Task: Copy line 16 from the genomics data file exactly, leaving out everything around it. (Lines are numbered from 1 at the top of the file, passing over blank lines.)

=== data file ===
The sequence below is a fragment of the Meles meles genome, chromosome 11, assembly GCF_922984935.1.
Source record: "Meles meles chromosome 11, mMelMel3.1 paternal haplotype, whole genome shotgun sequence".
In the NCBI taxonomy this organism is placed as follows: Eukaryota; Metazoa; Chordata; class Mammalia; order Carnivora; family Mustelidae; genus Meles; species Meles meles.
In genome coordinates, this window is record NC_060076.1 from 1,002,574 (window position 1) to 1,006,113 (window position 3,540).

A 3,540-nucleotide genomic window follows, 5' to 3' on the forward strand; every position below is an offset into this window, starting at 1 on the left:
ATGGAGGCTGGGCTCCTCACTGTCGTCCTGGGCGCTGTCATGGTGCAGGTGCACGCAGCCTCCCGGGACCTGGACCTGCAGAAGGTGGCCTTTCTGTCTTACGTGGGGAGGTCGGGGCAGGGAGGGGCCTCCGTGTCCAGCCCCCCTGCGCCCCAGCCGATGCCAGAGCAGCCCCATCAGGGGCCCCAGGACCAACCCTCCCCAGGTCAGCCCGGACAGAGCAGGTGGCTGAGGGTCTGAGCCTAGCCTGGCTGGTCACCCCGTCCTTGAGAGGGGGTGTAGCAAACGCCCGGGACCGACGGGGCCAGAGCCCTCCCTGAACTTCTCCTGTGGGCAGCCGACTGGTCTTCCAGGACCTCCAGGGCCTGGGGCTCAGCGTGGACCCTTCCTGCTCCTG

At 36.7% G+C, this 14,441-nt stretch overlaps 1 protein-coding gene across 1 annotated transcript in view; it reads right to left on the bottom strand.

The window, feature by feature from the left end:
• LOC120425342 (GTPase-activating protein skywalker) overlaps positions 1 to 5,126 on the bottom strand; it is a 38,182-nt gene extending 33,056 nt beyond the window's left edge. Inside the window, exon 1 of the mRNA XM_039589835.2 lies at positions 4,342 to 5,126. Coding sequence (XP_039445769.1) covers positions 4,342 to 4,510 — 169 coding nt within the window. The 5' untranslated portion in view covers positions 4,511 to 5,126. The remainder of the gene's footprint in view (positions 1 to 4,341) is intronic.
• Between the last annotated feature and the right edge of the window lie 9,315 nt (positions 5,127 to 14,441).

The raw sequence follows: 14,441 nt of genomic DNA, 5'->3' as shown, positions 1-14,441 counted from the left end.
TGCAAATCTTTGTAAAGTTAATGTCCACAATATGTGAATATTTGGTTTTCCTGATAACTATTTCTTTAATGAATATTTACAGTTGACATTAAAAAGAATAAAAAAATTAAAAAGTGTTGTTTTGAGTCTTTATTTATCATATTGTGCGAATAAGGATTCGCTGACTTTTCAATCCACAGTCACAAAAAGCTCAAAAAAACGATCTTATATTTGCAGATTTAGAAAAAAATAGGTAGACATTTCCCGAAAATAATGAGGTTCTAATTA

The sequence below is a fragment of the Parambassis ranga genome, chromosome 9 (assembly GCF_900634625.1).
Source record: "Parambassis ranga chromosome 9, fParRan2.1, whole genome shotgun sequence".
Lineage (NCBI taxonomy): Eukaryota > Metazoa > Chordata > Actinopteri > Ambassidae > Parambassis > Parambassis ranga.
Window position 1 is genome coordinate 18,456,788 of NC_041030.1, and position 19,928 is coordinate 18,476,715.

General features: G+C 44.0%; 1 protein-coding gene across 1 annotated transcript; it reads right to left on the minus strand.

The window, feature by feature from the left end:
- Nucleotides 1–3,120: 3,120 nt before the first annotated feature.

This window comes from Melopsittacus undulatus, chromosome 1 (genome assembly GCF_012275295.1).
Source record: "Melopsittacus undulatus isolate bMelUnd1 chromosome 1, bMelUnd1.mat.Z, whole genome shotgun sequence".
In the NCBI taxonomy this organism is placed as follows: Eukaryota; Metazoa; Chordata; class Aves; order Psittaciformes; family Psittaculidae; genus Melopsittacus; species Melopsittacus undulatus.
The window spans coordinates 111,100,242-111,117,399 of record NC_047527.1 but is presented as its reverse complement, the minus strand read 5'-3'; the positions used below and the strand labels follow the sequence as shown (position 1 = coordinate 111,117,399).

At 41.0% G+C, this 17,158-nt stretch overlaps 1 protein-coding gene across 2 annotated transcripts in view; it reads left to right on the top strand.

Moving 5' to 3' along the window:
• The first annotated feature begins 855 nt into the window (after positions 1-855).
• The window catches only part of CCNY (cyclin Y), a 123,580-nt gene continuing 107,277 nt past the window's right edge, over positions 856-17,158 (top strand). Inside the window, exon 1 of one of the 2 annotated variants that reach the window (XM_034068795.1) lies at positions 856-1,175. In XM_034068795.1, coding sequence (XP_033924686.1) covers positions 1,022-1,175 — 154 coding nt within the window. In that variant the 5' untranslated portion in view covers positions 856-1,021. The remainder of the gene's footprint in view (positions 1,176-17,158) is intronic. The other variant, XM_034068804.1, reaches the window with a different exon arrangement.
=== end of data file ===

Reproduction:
Window position 1 is genome coordinate 18,456,788 of NC_041030.1, and position 19,928 is coordinate 18,476,715.